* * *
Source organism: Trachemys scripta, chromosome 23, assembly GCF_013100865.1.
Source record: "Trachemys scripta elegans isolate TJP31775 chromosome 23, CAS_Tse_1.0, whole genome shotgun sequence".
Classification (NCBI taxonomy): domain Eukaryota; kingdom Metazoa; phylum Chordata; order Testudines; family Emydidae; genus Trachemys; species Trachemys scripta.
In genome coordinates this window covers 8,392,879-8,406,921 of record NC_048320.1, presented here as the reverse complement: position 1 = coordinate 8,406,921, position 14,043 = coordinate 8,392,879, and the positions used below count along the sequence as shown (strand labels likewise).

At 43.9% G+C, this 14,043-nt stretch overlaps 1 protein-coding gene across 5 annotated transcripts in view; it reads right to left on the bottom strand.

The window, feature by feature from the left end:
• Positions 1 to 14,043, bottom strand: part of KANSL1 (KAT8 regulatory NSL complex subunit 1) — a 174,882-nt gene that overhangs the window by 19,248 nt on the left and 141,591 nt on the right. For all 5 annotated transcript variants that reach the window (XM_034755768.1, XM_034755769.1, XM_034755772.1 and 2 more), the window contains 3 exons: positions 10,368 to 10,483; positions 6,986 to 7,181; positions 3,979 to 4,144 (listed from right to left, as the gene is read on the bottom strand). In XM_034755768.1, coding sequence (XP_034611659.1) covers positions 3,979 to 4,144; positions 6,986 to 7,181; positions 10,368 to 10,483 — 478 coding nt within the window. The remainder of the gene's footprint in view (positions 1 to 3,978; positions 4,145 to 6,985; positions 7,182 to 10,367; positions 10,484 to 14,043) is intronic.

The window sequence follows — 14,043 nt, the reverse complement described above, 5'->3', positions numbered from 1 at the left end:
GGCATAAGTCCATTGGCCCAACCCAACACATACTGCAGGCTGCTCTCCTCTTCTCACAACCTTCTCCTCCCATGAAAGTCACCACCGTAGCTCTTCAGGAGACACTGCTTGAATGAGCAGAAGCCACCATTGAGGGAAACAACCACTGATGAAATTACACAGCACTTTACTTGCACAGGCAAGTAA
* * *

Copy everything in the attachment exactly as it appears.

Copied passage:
Source organism: Trachemys scripta, chromosome 23, assembly GCF_013100865.1.
Source record: "Trachemys scripta elegans isolate TJP31775 chromosome 23, CAS_Tse_1.0, whole genome shotgun sequence".
Classification (NCBI taxonomy): domain Eukaryota; kingdom Metazoa; phylum Chordata; order Testudines; family Emydidae; genus Trachemys; species Trachemys scripta.
In genome coordinates this window covers 8,392,879-8,406,921 of record NC_048320.1, presented here as the reverse complement: position 1 = coordinate 8,406,921, position 14,043 = coordinate 8,392,879, and the positions used below count along the sequence as shown (strand labels likewise).

At 43.9% G+C, this 14,043-nt stretch overlaps 1 protein-coding gene across 5 annotated transcripts in view; it reads right to left on the bottom strand.

The window, feature by feature from the left end:
• Positions 1 to 14,043, bottom strand: part of KANSL1 (KAT8 regulatory NSL complex subunit 1) — a 174,882-nt gene that overhangs the window by 19,248 nt on the left and 141,591 nt on the right. For all 5 annotated transcript variants that reach the window (XM_034755768.1, XM_034755769.1, XM_034755772.1 and 2 more), the window contains 3 exons: positions 10,368 to 10,483; positions 6,986 to 7,181; positions 3,979 to 4,144 (listed from right to left, as the gene is read on the bottom strand). In XM_034755768.1, coding sequence (XP_034611659.1) covers positions 3,979 to 4,144; positions 6,986 to 7,181; positions 10,368 to 10,483 — 478 coding nt within the window. The remainder of the gene's footprint in view (positions 1 to 3,978; positions 4,145 to 6,985; positions 7,182 to 10,367; positions 10,484 to 14,043) is intronic.

The window sequence follows — 14,043 nt, the reverse complement described above, 5'->3', positions numbered from 1 at the left end:
GGCATAAGTCCATTGGCCCAACCCAACACATACTGCAGGCTGCTCTCCTCTTCTCACAACCTTCTCCTCCCATGAAAGTCACCACCGTAGCTCTTCAGGAGACACTGCTTGAATGAGCAGAAGCCACCATTGAGGGAAACAACCACTGATGAAATTACACAGCACTTTACTTGCACAGGCAAGTAA